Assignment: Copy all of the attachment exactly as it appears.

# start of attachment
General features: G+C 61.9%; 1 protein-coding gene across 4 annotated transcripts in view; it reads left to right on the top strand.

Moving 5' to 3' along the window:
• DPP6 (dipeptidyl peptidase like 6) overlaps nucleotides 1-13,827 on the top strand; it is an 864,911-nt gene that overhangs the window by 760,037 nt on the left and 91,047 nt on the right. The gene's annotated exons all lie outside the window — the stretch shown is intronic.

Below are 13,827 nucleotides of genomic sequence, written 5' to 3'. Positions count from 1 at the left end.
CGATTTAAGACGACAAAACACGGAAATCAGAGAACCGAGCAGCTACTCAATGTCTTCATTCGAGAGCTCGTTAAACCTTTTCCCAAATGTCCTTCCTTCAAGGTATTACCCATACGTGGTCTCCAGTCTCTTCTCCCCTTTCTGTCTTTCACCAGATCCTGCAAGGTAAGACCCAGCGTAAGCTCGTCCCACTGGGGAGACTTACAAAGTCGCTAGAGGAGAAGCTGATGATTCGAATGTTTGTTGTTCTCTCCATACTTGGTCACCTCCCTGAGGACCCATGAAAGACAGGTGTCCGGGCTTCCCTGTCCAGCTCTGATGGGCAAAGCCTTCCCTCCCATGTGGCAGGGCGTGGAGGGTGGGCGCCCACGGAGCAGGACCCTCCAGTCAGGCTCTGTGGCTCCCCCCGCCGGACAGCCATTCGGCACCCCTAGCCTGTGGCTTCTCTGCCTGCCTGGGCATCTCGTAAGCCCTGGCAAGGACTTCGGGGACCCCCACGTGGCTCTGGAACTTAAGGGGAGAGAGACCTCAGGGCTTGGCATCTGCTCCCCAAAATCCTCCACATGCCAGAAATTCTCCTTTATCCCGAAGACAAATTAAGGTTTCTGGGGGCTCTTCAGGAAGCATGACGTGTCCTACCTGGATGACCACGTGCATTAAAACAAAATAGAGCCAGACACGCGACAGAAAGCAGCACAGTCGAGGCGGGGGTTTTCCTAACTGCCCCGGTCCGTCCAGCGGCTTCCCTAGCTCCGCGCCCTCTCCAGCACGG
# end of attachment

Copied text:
General features: G+C 61.9%; 1 protein-coding gene across 4 annotated transcripts in view; it reads left to right on the top strand.

Moving 5' to 3' along the window:
• DPP6 (dipeptidyl peptidase like 6) overlaps nucleotides 1-13,827 on the top strand; it is an 864,911-nt gene that overhangs the window by 760,037 nt on the left and 91,047 nt on the right. The gene's annotated exons all lie outside the window — the stretch shown is intronic.

Below are 13,827 nucleotides of genomic sequence, written 5' to 3'. Positions count from 1 at the left end.
CGATTTAAGACGACAAAACACGGAAATCAGAGAACCGAGCAGCTACTCAATGTCTTCATTCGAGAGCTCGTTAAACCTTTTCCCAAATGTCCTTCCTTCAAGGTATTACCCATACGTGGTCTCCAGTCTCTTCTCCCCTTTCTGTCTTTCACCAGATCCTGCAAGGTAAGACCCAGCGTAAGCTCGTCCCACTGGGGAGACTTACAAAGTCGCTAGAGGAGAAGCTGATGATTCGAATGTTTGTTGTTCTCTCCATACTTGGTCACCTCCCTGAGGACCCATGAAAGACAGGTGTCCGGGCTTCCCTGTCCAGCTCTGATGGGCAAAGCCTTCCCTCCCATGTGGCAGGGCGTGGAGGGTGGGCGCCCACGGAGCAGGACCCTCCAGTCAGGCTCTGTGGCTCCCCCCGCCGGACAGCCATTCGGCACCCCTAGCCTGTGGCTTCTCTGCCTGCCTGGGCATCTCGTAAGCCCTGGCAAGGACTTCGGGGACCCCCACGTGGCTCTGGAACTTAAGGGGAGAGAGACCTCAGGGCTTGGCATCTGCTCCCCAAAATCCTCCACATGCCAGAAATTCTCCTTTATCCCGAAGACAAATTAAGGTTTCTGGGGGCTCTTCAGGAAGCATGACGTGTCCTACCTGGATGACCACGTGCATTAAAACAAAATAGAGCCAGACACGCGACAGAAAGCAGCACAGTCGAGGCGGGGGTTTTCCTAACTGCCCCGGTCCGTCCAGCGGCTTCCCTAGCTCCGCGCCCTCTCCAGCACGG